Dover Bitch

Tuesday, March 28, 2006

Fair is fair

This may be hard for some to swallow, but there's no denying that it's true: The American government and American employers have tacitly encouraged illegal immigration.

Employers have hired illegals and taken advantage of their status, while the government has sporadically and arbitrarily enforced the law. How could anyone deny that the people coming here did so without the federal government looking the other way?

Why is it important to face this fact? Because although it is entirely appropriate for the United States to decide that, as of this minute, the laws and borders will be enforced fervently, it is absurd and immoral to pretend that this seriousness of purpose began in the distant past and that people who came here to establish families and to work for the American Dream did so without any complicity from those who would punish them today.

If we recognize the contributions of the undocumented workers who have been here for some time, does that tell the world that it's OK to break the law? Lou Dobbs and others will say it does, but the truth is that this country already told them that. It is absolutely delusional to think that we can focus all the burden of this policy transformation on to a hard-working minority and somehow communicate to the world that we are the shining emblem of justice.

This government isn't suddenly telling people they can no longer jaywalk. These immigrants have established lives here. Anybody claiming to have respect for life, for families, for work... for the American Dream should have enough room in his or her heart to accept the people who are already here.

If we don't want to tell the world that it's OK to break the law, we should ask our Senators and Congressmen to stop figuring out how to change the laws so that the president isn't breaking them anymore.

UPDATE: Following up, DB would like to add that it is not hard to understand why people in Bay Buchanan's "deport them all" camp would feel no hypocrisy in taking a position that people in the U.S. illegally deserve no "reward" for being here. People like her and Dobbs aren't individually culpable for the lax enforcement of the immigration laws. To the contrary, they've been demanding tougher enforcement for years.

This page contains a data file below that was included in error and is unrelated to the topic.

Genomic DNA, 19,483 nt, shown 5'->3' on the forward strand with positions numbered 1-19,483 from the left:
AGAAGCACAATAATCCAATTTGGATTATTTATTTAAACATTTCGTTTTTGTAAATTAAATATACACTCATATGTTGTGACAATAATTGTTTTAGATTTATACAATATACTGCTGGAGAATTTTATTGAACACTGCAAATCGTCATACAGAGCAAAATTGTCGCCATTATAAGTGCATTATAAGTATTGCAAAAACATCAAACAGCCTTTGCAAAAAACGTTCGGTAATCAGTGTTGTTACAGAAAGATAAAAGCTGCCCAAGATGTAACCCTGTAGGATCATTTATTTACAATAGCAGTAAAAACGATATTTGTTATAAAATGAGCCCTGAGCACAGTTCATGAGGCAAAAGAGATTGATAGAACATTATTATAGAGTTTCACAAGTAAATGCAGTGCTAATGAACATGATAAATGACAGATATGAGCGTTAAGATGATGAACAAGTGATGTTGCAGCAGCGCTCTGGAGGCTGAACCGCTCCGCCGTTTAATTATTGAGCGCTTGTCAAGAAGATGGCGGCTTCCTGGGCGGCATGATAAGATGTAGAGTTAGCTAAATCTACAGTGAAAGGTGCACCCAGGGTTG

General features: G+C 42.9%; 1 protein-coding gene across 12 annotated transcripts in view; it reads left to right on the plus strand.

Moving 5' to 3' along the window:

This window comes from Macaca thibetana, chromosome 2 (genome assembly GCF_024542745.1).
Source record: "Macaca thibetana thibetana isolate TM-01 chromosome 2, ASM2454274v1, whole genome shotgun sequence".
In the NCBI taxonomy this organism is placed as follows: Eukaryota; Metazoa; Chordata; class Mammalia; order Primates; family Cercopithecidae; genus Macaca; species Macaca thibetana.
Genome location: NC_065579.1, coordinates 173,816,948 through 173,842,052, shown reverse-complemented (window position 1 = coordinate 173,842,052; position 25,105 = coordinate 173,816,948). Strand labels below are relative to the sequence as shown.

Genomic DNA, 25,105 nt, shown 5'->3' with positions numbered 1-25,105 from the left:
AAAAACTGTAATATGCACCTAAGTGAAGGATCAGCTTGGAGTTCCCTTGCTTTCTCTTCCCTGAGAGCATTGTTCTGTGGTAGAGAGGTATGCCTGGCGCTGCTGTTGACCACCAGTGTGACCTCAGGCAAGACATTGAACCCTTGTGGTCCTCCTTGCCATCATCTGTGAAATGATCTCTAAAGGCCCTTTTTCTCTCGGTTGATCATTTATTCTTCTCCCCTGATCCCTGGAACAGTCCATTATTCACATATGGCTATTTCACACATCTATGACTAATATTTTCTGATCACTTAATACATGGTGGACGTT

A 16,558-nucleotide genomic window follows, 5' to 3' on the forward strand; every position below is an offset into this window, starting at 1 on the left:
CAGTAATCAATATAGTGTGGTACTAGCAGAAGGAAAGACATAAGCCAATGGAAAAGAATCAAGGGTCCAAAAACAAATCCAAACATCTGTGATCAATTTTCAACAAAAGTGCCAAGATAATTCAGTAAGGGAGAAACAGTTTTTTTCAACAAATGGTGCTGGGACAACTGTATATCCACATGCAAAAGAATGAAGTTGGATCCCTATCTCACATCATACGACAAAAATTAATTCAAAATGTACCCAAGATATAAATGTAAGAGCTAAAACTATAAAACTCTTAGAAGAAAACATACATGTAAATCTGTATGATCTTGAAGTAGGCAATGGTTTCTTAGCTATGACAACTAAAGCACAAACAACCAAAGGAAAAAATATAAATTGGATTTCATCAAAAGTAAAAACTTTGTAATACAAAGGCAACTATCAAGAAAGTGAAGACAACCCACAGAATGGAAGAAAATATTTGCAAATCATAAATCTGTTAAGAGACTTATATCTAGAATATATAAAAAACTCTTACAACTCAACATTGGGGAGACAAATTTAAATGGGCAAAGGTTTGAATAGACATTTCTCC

But they, more than anyone, should recognize that collectively, our nation has not respected its own laws. Dobbs' show would not even have its primary focus had the federal government been enforcing the laws and had American employers been hiring legal workers exclusively. It should be more clear to the people who don't feel personally responsible for the problem and who have been critical of the federal government that it is in no position to act with any legitimacy as though it believes its laws are sacrosanct.

The point is that the message, "You get rewarded for breaking the law," isn't going to be sent out by anything the government does at this point. That message has been sent for decades and the people who came here to work are here because they received it.

The only message we should be worried about sending to the rest of the world at this point is "The people with power and money in our democracy will sell out their own citizens by hiring cheap foreign labor until it becomes politically untenable, at which point they will tell the minorities working for peanuts to get the hell out."

Tougher border security and consistent enforcement of the laws is not only appropriate, but DB demands it. Treating working people with families, already in our communities, like garbage to be dragged to the curb, however...

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